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Soothsayer Blue Note Tribute at Natalie’s

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by Andrew Patton on January 31, 2018

Soothsayer (artwork by Lesley Raye), presenting “A night of classic Blue Note jazz with an ear forward,” will perform at Natalie’s on Saturday, February 3rd at 10pm. Tickets are available here. Building from successful tribute projects like the Sanctuary Miles Davis band and the Such Sweet Thunder project in honor of Duke Ellington, drummer Tony McClung has assembled another high-level look into classic jazz, this time focused on the influential albums released by Blue Note Records in the 1950s and 1960s. McClung will be joined on the bandstand by an astounding cast: Dwight Adams (trumpet), Eddie Bayard (saxophone), Josh Hill (guitar), Nate Anders (vibes), and Derek DiCenzo (bass). McClung was kind enough to provide thoughts on this special music and special night – keep reading to learn more.

Tony McClung: “There’s something very special about Blue Note recordings in the 50s and 60s. Even though most of the rotating cast of musicians recorded for other labels too and Rudy Van Gelder (the brilliant recording engineer behind the sound) worked for other labels also, Blue Note sessions were different. The musicians were paid to rehearse before the sessions which yielded a higher quality of playing. The owners also took care of the musicians at the sessions. Alfred Lion produced the sessions with objectivity but also with the respect these musicians deserved. Francis Wolff took the beautiful photographs of the musicians that graced most covers. Musicians felt like they were valued as they should be at Blue Note.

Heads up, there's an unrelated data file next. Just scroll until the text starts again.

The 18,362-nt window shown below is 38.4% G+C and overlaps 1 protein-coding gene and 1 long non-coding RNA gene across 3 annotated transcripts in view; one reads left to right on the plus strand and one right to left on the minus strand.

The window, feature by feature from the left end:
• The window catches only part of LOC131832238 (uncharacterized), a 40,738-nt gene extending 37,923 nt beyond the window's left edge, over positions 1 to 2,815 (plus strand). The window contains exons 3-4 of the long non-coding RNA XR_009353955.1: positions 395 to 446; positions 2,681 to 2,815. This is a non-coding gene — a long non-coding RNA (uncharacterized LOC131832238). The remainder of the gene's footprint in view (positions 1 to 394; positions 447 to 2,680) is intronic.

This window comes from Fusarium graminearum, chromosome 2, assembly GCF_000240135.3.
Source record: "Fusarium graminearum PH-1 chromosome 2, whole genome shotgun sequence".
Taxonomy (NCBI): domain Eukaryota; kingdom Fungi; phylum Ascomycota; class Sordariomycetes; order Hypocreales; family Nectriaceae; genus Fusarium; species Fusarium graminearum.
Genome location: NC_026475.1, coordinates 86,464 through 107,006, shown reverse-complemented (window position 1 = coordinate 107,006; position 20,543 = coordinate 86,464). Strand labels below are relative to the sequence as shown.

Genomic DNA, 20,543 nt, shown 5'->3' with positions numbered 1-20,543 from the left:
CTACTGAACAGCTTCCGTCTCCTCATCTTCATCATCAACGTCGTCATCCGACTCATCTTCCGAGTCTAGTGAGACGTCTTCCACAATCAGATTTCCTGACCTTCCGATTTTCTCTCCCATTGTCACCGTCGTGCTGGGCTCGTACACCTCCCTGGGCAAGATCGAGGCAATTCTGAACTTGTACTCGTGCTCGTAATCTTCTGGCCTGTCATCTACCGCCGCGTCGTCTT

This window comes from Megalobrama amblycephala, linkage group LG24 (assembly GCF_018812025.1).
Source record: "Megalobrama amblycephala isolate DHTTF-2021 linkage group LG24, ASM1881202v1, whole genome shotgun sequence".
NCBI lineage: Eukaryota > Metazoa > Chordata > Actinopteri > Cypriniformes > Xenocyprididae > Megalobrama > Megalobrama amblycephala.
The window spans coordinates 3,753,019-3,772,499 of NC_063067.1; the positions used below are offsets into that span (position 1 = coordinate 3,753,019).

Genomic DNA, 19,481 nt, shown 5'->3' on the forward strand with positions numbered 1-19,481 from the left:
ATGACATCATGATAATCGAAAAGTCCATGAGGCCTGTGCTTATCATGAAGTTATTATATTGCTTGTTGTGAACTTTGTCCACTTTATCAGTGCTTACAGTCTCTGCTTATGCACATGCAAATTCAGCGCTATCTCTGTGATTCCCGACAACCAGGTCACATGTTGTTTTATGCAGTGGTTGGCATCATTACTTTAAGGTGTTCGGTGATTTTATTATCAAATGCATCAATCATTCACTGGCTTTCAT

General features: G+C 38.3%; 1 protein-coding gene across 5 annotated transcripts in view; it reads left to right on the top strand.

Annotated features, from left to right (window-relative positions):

We will be playing songs from Lee Morgan, Wayne Shorter, Herbie Hancock, Joe Henderson, Art Blakey and The Jazz Messengers, Sam Rivers, and Dexter Gordon. We will play a lot of lesser-known but amazing music. I’m beyond excited for this show. The musicians who created this music were pioneers, full of vision and daring. We will play the music with love and respect without trying to replicate it exactly. Jazz depends on honesty. You have to bring yourself to microphone or the music will reveal you.”

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